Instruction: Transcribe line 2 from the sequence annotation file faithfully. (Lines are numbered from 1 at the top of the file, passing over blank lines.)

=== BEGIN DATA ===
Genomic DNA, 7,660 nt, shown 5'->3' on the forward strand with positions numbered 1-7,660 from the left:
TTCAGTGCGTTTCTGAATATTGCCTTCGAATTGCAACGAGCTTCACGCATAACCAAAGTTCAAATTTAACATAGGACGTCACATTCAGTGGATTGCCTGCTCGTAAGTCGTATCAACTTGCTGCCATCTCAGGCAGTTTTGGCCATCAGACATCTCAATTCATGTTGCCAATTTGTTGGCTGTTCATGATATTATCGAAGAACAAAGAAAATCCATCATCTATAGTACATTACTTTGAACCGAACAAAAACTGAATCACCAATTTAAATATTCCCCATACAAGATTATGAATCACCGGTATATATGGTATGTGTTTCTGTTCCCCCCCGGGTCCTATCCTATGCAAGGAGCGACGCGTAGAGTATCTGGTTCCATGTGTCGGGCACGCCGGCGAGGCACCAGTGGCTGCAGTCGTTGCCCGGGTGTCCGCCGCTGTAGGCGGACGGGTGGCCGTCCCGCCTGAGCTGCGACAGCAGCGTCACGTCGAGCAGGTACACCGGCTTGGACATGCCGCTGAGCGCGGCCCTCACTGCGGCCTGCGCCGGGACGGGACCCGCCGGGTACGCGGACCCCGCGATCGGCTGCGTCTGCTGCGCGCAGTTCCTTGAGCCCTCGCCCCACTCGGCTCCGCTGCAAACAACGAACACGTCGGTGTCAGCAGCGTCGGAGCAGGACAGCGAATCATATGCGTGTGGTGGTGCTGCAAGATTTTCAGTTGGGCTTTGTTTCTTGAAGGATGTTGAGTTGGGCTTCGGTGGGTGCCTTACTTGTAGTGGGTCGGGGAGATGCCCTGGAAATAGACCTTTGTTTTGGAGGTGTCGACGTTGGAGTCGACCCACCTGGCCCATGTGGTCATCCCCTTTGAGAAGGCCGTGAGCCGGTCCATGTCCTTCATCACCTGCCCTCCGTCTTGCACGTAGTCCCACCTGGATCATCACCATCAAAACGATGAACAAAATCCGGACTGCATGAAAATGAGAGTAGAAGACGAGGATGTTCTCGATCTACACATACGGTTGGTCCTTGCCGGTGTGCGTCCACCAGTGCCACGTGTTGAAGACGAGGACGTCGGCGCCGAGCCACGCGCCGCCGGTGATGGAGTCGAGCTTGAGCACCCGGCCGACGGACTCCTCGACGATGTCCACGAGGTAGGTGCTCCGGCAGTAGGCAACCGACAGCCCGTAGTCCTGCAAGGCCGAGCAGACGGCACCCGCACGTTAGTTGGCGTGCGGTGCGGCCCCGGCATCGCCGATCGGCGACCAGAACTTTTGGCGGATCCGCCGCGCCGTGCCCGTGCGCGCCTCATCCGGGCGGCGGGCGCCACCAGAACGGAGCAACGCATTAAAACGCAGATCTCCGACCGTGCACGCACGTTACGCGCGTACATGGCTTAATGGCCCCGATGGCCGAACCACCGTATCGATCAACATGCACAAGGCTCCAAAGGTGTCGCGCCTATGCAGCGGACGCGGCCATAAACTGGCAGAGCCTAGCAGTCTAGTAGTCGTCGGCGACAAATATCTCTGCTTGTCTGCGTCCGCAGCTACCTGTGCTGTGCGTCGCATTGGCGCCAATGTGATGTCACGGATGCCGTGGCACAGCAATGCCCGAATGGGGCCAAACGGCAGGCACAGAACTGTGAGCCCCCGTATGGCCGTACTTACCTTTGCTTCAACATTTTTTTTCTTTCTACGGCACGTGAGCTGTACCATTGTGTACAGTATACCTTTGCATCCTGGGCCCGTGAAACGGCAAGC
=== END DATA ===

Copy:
TTCAGTGCGTTTCTGAATATTGCCTTCGAATTGCAACGAGCTTCACGCATAACCAAAGTTCAAATTTAACATAGGACGTCACATTCAGTGGATTGCCTGCTCGTAAGTCGTATCAACTTGCTGCCATCTCAGGCAGTTTTGGCCATCAGACATCTCAATTCATGTTGCCAATTTGTTGGCTGTTCATGATATTATCGAAGAACAAAGAAAATCCATCATCTATAGTACATTACTTTGAACCGAACAAAAACTGAATCACCAATTTAAATATTCCCCATACAAGATTATGAATCACCGGTATATATGGTATGTGTTTCTGTTCCCCCCCGGGTCCTATCCTATGCAAGGAGCGACGCGTAGAGTATCTGGTTCCATGTGTCGGGCACGCCGGCGAGGCACCAGTGGCTGCAGTCGTTGCCCGGGTGTCCGCCGCTGTAGGCGGACGGGTGGCCGTCCCGCCTGAGCTGCGACAGCAGCGTCACGTCGAGCAGGTACACCGGCTTGGACATGCCGCTGAGCGCGGCCCTCACTGCGGCCTGCGCCGGGACGGGACCCGCCGGGTACGCGGACCCCGCGATCGGCTGCGTCTGCTGCGCGCAGTTCCTTGAGCCCTCGCCCCACTCGGCTCCGCTGCAAACAACGAACACGTCGGTGTCAGCAGCGTCGGAGCAGGACAGCGAATCATATGCGTGTGGTGGTGCTGCAAGATTTTCAGTTGGGCTTTGTTTCTTGAAGGATGTTGAGTTGGGCTTCGGTGGGTGCCTTACTTGTAGTGGGTCGGGGAGATGCCCTGGAAATAGACCTTTGTTTTGGAGGTGTCGACGTTGGAGTCGACCCACCTGGCCCATGTGGTCATCCCCTTTGAGAAGGCCGTGAGCCGGTCCATGTCCTTCATCACCTGCCCTCCGTCTTGCACGTAGTCCCACCTGGATCATCACCATCAAAACGATGAACAAAATCCGGACTGCATGAAAATGAGAGTAGAAGACGAGGATGTTCTCGATCTACACATACGGTTGGTCCTTGCCGGTGTGCGTCCACCAGTGCCACGTGTTGAAGACGAGGACGTCGGCGCCGAGCCACGCGCCGCCGGTGATGGAGTCGAGCTTGAGCACCCGGCCGACGGACTCCTCGACGATGTCCACGAGGTAGGTGCTCCGGCAGTAGGCAACCGACAGCCCGTAGTCCTGCAAGGCCGAGCAGACGGCACCCGCACGTTAGTTGGCGTGCGGTGCGGCCCCGGCATCGCCGATCGGCGACCAGAACTTTTGGCGGATCCGCCGCGCCGTGCCCGTGCGCGCCTCATCCGGGCGGCGGGCGCCACCAGAACGGAGCAACGCATTAAAACGCAGATCTCCGACCGTGCACGCACGTTACGCGCGTACATGGCTTAATGGCCCCGATGGCCGAACCACCGTATCGATCAACATGCACAAGGCTCCAAAGGTGTCGCGCCTATGCAGCGGACGCGGCCATAAACTGGCAGAGCCTAGCAGTCTAGTAGTCGTCGGCGACAAATATCTCTGCTTGTCTGCGTCCGCAGCTACCTGTGCTGTGCGTCGCATTGGCGCCAATGTGATGTCACGGATGCCGTGGCACAGCAATGCCCGAATGGGGCCAAACGGCAGGCACAGAACTGTGAGCCCCCGTATGGCCGTACTTACCTTTGCTTCAACATTTTTTTTCTTTCTACGGCACGTGAGCTGTACCATTGTGTACAGTATACCTTTGCATCCTGGGCCCGTGAAACGGCAAGC